The dramatic sweeping landscape and lush mountainous terrains that make up the dual islands of Guernsey are a constant source of pleasure for visitors. Made up of equal parts wealthy capital of commerce and relaxing island get-away, it still manages to retain a feeling of beach-front relaxation, in no small part helped by the welcoming sub-tropical climate and gentle, sandy beaches. Although a firm favourite for sight-seeing, the selection of hotels, boutique stores and enviable assortment of restaurants allows these friendly islands to host an exciting calendar of events throughout the year.
Part traditional fishing port and part wealthy capital of commerce, this sleepy island encompasses two very different worlds. Accommodation here ranges from classically elegant five-star hotels to cosy, family-run guest houses – many of the best options are gathered around St Peter Port. Here, The Old Government House Hotel and Spa (St Ann's Place) has cornered Guernsey’s luxury market with its exquisite 19th-century interiors and state-of-the-art spa; while the well-priced St George’s Guesthouse (21 St George’s Esplanade) offers comfortable rooms with oodles of nautical charm. In nearby Castel, mid-range Le Friquet Country House (Rue Du Friquet) attracts visitors looking for peace and quiet with its well-tended gardens.
The pedestrianised centre of St Peter Port is Guernsey’s retail hub where independent wood-fronted shops mingle with classy chains – and with no VAT (Value Added Tax) to pay, this is a great place to bag a designer bargain. Rummage through the racks of Samuel Pepys (31 High Street) for outfits by the likes of Armani and Hugo Boss; browse the range of brands at high-end fashion store Nautilus (8 Mill Street); or head out of town to the stunning jewellery showroom at Catherine Best (Steam Mill Lane) in St Martins. Traditional farmers’ markets such as Castel Parish Farmers’ Market (Le Friquet Garden Centre) in Castel and St Peter Port’s Fresh Fridays Produce Market (Market Square) showcase Guernsey’s best local producers.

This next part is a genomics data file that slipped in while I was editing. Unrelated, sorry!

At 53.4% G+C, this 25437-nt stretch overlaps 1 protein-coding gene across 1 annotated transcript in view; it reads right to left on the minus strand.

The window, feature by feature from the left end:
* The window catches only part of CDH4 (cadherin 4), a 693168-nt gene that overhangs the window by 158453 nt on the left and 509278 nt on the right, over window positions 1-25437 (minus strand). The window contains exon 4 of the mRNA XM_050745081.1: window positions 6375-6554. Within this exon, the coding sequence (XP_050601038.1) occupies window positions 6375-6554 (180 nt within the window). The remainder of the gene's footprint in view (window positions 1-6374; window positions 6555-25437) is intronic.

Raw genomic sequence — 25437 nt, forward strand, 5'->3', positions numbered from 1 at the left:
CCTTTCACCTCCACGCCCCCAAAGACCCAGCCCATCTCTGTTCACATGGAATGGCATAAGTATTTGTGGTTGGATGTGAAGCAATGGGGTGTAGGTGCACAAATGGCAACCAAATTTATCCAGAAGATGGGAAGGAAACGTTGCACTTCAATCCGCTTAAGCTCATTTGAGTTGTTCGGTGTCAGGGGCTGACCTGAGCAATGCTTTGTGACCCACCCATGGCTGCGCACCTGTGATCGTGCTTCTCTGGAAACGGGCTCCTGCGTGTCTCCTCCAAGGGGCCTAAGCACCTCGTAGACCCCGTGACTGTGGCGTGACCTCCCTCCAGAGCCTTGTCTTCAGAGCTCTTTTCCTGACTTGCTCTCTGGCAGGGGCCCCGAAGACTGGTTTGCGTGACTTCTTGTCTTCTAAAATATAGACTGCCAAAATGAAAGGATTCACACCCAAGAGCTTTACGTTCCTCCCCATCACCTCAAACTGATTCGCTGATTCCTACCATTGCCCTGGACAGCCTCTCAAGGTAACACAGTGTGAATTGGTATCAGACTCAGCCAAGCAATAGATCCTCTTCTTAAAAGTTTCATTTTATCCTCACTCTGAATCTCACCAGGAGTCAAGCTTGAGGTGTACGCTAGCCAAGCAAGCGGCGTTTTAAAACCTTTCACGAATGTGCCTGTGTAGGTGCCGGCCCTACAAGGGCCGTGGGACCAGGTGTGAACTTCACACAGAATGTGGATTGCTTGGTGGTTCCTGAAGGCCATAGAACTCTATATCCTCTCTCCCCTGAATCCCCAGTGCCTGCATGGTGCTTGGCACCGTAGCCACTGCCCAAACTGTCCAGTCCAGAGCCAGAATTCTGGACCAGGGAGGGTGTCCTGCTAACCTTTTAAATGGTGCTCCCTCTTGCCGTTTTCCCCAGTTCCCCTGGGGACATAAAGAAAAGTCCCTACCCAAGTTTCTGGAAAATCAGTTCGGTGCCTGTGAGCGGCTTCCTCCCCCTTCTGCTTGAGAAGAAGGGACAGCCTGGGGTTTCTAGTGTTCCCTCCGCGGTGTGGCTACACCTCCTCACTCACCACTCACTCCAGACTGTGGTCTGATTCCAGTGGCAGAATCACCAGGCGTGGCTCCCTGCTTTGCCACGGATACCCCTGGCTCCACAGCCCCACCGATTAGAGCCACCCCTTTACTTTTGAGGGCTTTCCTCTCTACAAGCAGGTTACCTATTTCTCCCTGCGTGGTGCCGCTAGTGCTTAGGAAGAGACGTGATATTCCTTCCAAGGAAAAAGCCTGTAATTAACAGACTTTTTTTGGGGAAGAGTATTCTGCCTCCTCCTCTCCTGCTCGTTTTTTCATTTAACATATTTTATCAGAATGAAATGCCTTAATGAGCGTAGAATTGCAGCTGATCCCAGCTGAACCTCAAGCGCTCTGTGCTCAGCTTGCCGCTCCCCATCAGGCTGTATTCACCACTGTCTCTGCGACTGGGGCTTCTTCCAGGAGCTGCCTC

Guernsey’s foodie scene mainly revolves around fresh seafood, with the menus at top St Peter Port restaurants Le Petit Bistro (The Pollet) and Pier 17 (Albert Pier), in particular, influenced by the coastal setting. Award-winning eatery The Auberge (Jerbourg Road) in St Martins also has a fish-heavy menu, but the creative combinations and just-picked produce set it aside from similar offerings. Another standout is The Old Government House (St Ann's Place), where dishes are often based around foraged ingredients. Perhaps the most romantic place to eat is the capital’s Fermain Beach Café (Fermain Lane), a friendly little brasserie that has grown up around an old ice-cream hut.
Celebrating the liberation of Guernsey from German forces in 1945 after five years of occupation, this island-wide event features a series of parades and pageants, as well as a popular rock concert and firework extravaganza.
Sure Festival of Comedy
The best European comedy talent comes together for this lively stand-up festival. Film screenings, big-name shows and open mike nights make it the funniest event on Guernsey’s calendar.
St Peter Port Carnival
This week-long event takes over Guernsey’s capital with a succession of parades and performances. Street musicians and bands provide live entertainment throughout the festival.
Based at the Castle Cornet in St Peter Port, this family festival has a historical theme. Highlights include archery lessons and competitions, sword-fighting displays, traditional music, and a host of arts and crafts workshops.
It might sound like a classical musical festival, but this popular six-week event is actually directed at promoting Guernsey’s many restaurants. During the Tennerfest, a selection of the island’s best eateries offer discounted, all-inclusive menus starting at just £10.